Archive for July, 2005

Comic-Con and FilmFax

Tuesday, July 26th, 2005

Check out the latest issue of FilmFax magazine! The cover is an old Empire Strikes Back piece by Yours Truly. Inside is the first of a well-illustrated three part interview with moi. The guys at FilmFax did a great job on this issue. The interview touches on things I’ve never talked about in public before. I think it turned out great so far — Let me know what you think!

Comic-Con International 2005 turned out to be my best ever Comic-Con. Attendance is rumored to have topped 100,000 attendees! By Friday night I had already cracked my previous Comic-Con sales record. I sold lots of original art and plenty of books. By Friday I had also sold out of all the copies I had brought of William Stout: 50 Convention Sketches – Volume 11 as well as my Tribute to Ray Harryhausen Sketchbooks. I celebrated with my longtime friends and collectors and sold quite a few pieces to some Stout newbies, too, inviting them into our ever-widening circle.

We held a very touching memorial for my friend and publisher Byron Preiss on Sunday at Comic-Con. It was very well-attended. Many people came up to share their thoughts and memories of Byron. My thanks to all who came to remember this dear, dear man who was a beloved father and husband as well as a friend to many.

Movie Tip: Although it’s timeliness is now slightly blunted by the passing of the G-8 Summit (its release was timed so that it screened on HBO just before the Summit meeting), one of the best movies of the year is the made-for-HBO film The Girl in the Cafe. Written by Richard Curtis, the same fellow who wrote Four Weddings and a Funeral and Love Actually, this is his finest script. It is filled out and illuminated with a heartbreakingly painful (and funny) performance by the great Bill Nighy (I also loved Nighy in Love Actually and Still Crazy but this is hands down his best work) as well as a deft, rich and stunning turn by Kelly MacDonald (that cute sexy teen in Trainspotting). I believe that if this had been a theatrical release Bill Nighy would have received a well-deserved nomination for a Best Actor Academy Award.

If the Music Header above appears with this entry (sometimes it disappears when I hit “Add this entry” — Hey, I don’t know why) it should mention Saint Etienne. I’ve been grooving to their latest CD: Tales From Turnpike House. It’s sort of Brian Wilson-meets-60s Jobim with a sexy chick singer. Yum! This new CD also includes an extra “children’s” CD in the package which is a terrific bonus.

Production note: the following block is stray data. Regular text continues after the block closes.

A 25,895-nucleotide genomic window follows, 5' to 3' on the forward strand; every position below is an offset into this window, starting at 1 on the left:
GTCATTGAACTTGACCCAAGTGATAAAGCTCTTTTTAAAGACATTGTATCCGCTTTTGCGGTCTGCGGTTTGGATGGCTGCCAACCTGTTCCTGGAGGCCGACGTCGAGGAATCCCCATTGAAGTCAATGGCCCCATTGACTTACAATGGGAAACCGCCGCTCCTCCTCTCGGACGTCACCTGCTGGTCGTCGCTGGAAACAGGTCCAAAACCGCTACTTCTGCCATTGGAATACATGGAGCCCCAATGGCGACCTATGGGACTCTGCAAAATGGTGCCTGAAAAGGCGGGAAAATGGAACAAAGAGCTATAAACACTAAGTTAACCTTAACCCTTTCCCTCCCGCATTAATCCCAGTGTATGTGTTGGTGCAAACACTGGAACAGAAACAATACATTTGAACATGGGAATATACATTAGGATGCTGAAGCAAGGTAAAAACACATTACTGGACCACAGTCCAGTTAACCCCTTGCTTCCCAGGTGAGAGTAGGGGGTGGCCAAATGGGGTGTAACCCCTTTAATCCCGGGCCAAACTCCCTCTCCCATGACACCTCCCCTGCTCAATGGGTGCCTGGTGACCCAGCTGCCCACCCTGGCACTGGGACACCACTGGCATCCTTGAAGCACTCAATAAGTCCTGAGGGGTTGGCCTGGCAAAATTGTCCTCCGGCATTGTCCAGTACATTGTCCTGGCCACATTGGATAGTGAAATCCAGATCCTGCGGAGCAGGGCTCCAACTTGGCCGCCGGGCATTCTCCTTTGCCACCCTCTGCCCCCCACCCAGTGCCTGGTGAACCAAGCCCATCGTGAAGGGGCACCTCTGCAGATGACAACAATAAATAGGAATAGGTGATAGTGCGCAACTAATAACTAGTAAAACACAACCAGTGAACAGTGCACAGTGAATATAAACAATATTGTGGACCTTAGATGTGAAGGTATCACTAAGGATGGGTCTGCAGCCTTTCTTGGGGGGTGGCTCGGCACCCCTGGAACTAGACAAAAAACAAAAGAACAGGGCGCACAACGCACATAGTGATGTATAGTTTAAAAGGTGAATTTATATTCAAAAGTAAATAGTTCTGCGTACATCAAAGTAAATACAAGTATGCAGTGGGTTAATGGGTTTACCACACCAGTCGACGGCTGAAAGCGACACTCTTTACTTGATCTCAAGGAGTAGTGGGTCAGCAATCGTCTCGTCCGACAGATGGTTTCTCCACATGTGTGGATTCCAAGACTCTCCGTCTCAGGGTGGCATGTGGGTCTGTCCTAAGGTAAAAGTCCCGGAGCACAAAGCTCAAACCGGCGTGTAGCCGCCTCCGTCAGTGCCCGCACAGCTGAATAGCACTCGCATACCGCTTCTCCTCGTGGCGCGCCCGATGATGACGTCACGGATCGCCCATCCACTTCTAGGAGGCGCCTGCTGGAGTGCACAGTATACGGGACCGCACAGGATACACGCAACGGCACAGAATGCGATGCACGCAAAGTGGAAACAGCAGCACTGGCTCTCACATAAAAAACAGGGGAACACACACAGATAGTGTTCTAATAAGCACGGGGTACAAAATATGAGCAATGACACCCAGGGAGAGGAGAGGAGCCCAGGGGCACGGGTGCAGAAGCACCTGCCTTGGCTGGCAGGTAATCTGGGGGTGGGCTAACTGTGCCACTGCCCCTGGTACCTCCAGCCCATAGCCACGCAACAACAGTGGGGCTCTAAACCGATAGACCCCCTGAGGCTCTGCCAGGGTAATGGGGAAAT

My murals are coming along quite well, thank you. I hope to have something to show you all soon. At Comic-Con I discussed a deal with John Fleskes (John published the recent book on Franklin Booth , two great books on Joseph Clement Coll and the latest Mark Schultz sketchbook) to produce a book on the making of the murals. I also approached the great Randy Dahlk (designer of several stunning Mark Schultz projects) at Comic-Con to be the book’s designer. You got the scoop here, my friends!

I’ll see you in a bit; I need a vacation!

Bill

BYRON PREISS

Monday, July 11th, 2005

I am devastated by the news of the death of my dear friend Byron Preiss. I expected to be seeing him this Wednesday. We always had dinner together the Friday evening of Comic-Con at the Panda Inn in Horton Plaza. Byron always picked up the tab. This year I planned to surprise him and pay for him and his crew, just to see the expression on his face.

Byron Preiss has been a part of my family since the late 1970s. Byron shared my triumphs in this funny business; I shared his. Together we celebrated the mainstream success of our 1981 book THE DINOSAURS – A Fantastic New View of a Lost Era. While I produced the content for that book, Byron was the glue that held it together, the engine running the machine. We met and mutually (and wholeheartedly) approved of each other’s future spouses. In fact I met my wife-to-be at LAX, coming home from a New York meeting with Byron regarding my dinosaur book in 1980. It’s funny how fate is. If I had never worked with Byron I never would have met my wife. When Byron and I became parents we were both as proud of each other’s kids as we were of our own. Whenever Byron phoned me he greeted me, “Hiya, Uncle Bill”.